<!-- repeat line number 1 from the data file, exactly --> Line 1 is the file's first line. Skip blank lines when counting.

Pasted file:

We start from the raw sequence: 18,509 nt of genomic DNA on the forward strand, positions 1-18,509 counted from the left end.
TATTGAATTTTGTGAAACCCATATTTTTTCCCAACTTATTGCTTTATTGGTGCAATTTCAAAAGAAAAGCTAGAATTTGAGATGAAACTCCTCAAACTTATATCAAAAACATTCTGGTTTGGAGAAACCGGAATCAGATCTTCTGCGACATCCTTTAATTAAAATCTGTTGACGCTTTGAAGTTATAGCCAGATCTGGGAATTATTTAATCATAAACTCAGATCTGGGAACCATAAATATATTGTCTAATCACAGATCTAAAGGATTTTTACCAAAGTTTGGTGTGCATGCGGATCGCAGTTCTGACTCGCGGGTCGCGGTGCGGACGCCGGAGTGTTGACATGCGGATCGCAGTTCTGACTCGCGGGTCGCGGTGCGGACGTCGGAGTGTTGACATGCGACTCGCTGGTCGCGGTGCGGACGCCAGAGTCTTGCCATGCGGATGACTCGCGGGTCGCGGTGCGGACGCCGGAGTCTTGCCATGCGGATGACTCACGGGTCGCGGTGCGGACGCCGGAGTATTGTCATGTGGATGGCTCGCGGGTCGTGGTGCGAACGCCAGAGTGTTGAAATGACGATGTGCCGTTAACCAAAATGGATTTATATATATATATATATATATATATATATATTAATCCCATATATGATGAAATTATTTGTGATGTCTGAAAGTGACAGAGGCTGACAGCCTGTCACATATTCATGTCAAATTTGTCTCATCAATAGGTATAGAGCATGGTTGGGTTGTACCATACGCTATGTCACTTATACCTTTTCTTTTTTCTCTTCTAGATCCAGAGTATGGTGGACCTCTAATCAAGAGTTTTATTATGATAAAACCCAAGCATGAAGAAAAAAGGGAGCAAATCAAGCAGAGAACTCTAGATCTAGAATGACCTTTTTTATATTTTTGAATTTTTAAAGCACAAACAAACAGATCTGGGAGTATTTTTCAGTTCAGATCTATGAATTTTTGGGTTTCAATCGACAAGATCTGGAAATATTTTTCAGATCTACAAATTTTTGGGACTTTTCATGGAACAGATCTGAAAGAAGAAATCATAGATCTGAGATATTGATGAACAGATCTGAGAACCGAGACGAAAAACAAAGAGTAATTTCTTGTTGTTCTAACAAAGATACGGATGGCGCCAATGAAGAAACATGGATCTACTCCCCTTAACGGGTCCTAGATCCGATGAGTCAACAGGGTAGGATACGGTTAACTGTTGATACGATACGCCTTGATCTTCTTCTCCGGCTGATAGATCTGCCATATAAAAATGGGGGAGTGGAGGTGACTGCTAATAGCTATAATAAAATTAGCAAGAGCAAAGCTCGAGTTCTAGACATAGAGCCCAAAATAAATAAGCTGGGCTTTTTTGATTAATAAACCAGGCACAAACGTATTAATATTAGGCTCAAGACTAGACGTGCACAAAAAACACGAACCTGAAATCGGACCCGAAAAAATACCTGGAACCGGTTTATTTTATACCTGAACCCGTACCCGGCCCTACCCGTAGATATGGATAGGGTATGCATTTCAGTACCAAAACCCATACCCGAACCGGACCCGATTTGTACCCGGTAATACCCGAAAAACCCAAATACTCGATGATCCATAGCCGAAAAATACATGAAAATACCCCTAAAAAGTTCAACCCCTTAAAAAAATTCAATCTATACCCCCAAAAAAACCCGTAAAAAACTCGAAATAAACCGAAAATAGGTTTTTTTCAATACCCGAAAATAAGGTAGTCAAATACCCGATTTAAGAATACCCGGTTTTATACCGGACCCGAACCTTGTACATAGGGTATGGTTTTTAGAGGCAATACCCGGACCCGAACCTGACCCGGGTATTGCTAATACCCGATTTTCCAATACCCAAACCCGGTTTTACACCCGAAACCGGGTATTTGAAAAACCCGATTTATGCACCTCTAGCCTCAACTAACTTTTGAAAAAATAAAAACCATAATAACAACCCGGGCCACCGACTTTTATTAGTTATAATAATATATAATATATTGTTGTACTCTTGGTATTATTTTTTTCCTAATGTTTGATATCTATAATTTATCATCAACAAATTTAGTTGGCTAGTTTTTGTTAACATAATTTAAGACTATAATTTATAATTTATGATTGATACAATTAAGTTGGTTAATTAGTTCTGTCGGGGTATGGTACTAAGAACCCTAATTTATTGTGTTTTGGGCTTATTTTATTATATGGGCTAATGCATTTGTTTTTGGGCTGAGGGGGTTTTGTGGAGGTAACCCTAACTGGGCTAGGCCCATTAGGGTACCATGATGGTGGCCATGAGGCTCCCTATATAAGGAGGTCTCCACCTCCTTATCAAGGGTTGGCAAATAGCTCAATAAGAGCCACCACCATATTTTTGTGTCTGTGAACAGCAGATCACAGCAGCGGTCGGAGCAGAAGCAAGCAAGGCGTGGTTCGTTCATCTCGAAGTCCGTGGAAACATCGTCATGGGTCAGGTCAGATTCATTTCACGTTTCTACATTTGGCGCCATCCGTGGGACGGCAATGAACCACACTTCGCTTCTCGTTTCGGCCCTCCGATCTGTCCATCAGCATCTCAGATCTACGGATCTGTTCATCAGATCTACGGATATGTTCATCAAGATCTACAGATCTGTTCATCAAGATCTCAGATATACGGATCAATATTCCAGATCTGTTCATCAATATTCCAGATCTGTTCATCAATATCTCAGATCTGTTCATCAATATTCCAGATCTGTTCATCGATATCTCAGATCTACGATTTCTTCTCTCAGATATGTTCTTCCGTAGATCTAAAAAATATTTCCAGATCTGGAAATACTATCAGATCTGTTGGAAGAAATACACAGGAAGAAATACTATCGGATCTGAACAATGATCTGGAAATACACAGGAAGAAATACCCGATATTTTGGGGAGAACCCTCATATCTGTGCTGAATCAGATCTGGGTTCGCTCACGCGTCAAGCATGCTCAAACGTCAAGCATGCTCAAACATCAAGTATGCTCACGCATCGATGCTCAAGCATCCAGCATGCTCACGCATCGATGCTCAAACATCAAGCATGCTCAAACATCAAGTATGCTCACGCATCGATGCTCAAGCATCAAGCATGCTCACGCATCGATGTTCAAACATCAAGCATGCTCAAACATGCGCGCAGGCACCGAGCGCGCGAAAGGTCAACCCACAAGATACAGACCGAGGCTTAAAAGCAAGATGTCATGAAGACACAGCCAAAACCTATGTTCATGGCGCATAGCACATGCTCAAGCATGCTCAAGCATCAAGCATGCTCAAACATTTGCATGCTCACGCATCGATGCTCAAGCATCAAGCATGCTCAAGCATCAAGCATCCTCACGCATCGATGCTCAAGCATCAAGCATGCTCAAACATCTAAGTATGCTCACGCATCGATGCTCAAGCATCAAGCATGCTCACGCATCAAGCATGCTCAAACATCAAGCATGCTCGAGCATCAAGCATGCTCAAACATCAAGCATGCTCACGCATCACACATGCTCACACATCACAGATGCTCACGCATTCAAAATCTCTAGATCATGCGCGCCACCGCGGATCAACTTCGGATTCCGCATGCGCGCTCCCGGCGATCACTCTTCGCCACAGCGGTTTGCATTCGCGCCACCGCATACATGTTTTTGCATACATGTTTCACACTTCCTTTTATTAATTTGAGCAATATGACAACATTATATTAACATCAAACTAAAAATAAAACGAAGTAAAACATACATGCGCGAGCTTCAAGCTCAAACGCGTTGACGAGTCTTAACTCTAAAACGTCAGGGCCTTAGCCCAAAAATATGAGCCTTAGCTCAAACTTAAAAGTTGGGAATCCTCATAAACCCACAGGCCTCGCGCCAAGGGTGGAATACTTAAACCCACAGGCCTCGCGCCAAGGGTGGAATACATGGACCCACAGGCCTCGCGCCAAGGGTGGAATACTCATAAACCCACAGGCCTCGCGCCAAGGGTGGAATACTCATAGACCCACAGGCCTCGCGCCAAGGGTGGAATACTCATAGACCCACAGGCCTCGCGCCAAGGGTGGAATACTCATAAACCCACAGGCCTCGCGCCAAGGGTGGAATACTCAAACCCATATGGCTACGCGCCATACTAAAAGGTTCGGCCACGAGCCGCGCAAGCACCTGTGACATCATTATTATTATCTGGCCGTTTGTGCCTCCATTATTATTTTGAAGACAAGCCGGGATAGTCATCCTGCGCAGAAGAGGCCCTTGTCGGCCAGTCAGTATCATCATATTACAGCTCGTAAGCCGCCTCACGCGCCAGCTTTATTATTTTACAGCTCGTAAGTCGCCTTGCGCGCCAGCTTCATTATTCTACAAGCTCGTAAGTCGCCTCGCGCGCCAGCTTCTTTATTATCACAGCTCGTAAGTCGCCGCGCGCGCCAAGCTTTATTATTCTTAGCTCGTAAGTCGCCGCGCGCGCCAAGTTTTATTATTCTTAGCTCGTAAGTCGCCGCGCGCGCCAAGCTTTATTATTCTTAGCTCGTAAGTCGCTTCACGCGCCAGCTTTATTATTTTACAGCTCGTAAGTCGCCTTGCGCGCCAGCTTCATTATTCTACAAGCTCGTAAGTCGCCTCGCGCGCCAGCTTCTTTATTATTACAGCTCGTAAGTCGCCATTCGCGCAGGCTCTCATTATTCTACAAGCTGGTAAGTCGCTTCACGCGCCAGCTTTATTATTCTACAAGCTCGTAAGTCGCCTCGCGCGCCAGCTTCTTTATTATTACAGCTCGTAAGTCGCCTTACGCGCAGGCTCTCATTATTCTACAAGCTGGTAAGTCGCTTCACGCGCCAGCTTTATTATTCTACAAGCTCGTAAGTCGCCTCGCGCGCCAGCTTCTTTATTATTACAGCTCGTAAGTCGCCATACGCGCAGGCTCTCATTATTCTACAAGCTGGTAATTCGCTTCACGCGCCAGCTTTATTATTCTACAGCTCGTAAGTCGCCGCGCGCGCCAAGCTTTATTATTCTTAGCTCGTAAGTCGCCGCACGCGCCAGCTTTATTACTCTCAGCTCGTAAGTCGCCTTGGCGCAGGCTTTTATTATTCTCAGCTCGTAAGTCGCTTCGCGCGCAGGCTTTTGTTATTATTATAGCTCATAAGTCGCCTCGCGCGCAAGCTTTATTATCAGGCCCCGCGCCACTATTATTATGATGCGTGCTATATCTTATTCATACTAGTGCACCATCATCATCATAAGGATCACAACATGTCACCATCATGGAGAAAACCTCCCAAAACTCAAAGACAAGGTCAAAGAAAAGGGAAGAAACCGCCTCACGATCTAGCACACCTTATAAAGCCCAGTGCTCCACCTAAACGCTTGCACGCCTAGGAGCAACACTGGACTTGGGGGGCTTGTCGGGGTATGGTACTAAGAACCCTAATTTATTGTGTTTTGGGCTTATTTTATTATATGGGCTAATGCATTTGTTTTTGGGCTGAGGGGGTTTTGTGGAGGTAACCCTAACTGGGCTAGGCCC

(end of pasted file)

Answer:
We start from the raw sequence: 18,509 nt of genomic DNA on the forward strand, positions 1-18,509 counted from the left end.